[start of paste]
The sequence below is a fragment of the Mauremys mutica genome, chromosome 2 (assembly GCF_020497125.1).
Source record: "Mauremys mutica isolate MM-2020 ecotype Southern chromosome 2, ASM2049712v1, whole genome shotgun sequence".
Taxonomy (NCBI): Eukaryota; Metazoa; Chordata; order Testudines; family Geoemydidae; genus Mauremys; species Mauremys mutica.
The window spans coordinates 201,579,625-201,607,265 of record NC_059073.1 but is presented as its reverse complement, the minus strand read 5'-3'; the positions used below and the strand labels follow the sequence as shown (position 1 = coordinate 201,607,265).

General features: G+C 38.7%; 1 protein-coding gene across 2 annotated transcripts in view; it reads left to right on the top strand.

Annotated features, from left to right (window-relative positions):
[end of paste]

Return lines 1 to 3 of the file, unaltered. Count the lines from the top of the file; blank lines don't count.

The sequence below is a fragment of the Mauremys mutica genome, chromosome 2 (assembly GCF_020497125.1).
Source record: "Mauremys mutica isolate MM-2020 ecotype Southern chromosome 2, ASM2049712v1, whole genome shotgun sequence".
Taxonomy (NCBI): Eukaryota; Metazoa; Chordata; order Testudines; family Geoemydidae; genus Mauremys; species Mauremys mutica.